Visit our newest sister site!
Hundreds of free aircraft flight manuals
Civilian • Historical • Military • Declassified • FREE!

TUCoPS :: Linux :: General :: automo~1.txt

linux 2.0.36+ automount allows normal user to gain root access via a kernel buffer overflow.

[ ]

Date: Fri, 19 Feb 1999 00:09:29 -0500
From: Brian Jones <balif@SHELL.NACS.NET>
Subject: Linux autofs overflow in 2.0.36+


                      Overflow in Autofs - Feb 18 1999
Affected: Linux autofs kernel module in linux-2.0.36 to 2.2.1
Type of Problem: Buffer overflow in kernel module.
Effects: Denial of Service, potential root exploit

By:           Brian Jones <>
Contributors: Patrick Lewis <>,
              phazer <>


    The autofs kernel module does not check the size of the directory names
it receives. It is passed the name and the names length through
dentry-> and dentry->d_name.len respectively. Later on it
memcpy()'s the name into a 256 byte buffer, using dentry->d_name.len as the
number of bytes to copy, without checking its size. A nonprivilaged user may
attempt to cd to a directory name exceeding 255 characters. This overwrites
memory, probably the kernel stack and anything beyond it, and causes kernel
errors or makes the machine reboot.

                            Overview of Automount

drwxr-xr-x   3 root     root            0 Feb 18 17:40 misc

    The autofs module provides support for the automount filesystem, as
well as the interface between the kernel and the automountd daemon, which is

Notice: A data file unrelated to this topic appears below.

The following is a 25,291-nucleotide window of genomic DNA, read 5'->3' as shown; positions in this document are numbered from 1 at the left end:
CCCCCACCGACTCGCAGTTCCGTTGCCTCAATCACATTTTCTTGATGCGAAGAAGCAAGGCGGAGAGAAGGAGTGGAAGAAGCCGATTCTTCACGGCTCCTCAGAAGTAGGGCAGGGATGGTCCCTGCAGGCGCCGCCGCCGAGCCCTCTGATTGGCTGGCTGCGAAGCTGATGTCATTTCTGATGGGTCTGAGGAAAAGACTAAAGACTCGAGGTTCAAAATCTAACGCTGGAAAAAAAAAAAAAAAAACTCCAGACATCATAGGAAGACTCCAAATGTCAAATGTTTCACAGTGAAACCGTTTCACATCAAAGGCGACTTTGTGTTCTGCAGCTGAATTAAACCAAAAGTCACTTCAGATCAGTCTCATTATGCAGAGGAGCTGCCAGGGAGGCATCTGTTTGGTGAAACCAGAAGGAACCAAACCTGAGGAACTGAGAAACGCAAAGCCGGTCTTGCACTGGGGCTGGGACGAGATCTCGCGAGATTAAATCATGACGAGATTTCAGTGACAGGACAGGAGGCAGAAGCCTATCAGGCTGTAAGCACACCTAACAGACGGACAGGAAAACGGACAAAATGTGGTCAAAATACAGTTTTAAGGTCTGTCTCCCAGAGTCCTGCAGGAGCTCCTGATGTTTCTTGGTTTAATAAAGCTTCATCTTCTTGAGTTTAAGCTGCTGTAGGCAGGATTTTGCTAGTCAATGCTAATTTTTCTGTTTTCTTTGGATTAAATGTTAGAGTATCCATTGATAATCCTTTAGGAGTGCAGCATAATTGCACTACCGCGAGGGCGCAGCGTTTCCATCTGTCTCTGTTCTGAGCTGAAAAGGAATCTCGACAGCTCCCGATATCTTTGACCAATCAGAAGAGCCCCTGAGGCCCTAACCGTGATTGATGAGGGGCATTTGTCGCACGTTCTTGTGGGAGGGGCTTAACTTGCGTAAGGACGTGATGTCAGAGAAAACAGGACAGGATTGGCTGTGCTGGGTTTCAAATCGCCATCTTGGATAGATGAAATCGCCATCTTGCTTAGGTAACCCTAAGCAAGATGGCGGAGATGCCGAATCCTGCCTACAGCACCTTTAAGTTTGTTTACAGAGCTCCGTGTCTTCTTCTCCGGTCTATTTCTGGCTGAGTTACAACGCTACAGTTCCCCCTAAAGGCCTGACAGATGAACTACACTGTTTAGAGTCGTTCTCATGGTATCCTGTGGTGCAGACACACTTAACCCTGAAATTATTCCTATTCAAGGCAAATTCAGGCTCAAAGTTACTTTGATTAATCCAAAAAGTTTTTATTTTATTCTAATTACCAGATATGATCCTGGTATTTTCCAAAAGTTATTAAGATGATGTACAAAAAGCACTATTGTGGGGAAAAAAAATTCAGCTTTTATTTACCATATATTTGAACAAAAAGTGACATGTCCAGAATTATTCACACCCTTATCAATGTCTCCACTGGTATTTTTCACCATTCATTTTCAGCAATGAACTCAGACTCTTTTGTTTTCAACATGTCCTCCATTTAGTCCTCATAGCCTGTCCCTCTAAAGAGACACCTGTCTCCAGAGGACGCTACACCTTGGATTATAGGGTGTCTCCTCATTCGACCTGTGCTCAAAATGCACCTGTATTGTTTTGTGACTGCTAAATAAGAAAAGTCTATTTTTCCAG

responsible for the actual mounting. Calls such as chdir() executed in the
automount directory are handled by the module, and if the desired directory
is defined in the configuration files, automountd then mounts that


    When a chdir() or similar function is called in the autofs directory,
by a user doing something along the lines of "cd xxxx", the function
fs/autofs/root.c:autofs_root_lookup() is called.

    autofs_root_lookup() receives the name of the directory through
"dentry->", and it's length through "dentry->d_name.len". The
dentry structure is passed via pointer through two functions, each performing
various operations along the way.

    It eventually reaches waitq:autofs_wait(). The name, length, and other
bits of information are copied into a 'wq' structure, which stands for
waiting queue. "" is "char *name", a pointer to the dentry pointer
that refers back to the filename somewhere in the kernel.

    autofs_wait() then passes 'wq' to autofs_notify_daemon(), which copies
the information into a structure called 'pkt'. This is passed to
autofs_write(), which write()'s the packet down the pipe connecting the
module with automountd.

                                The Overflow

    The problem occurs when 'wq' is copied to 'pkt'. Before this point,
the path name was shuffled around via pointers. 'pkt' is defined as:

        struct autofs_packet_missing pkt;

        struct autofs_packet_missing {
                struct autofs_packet_hdr hdr;
                autofs_wqt_t wait_queue_token;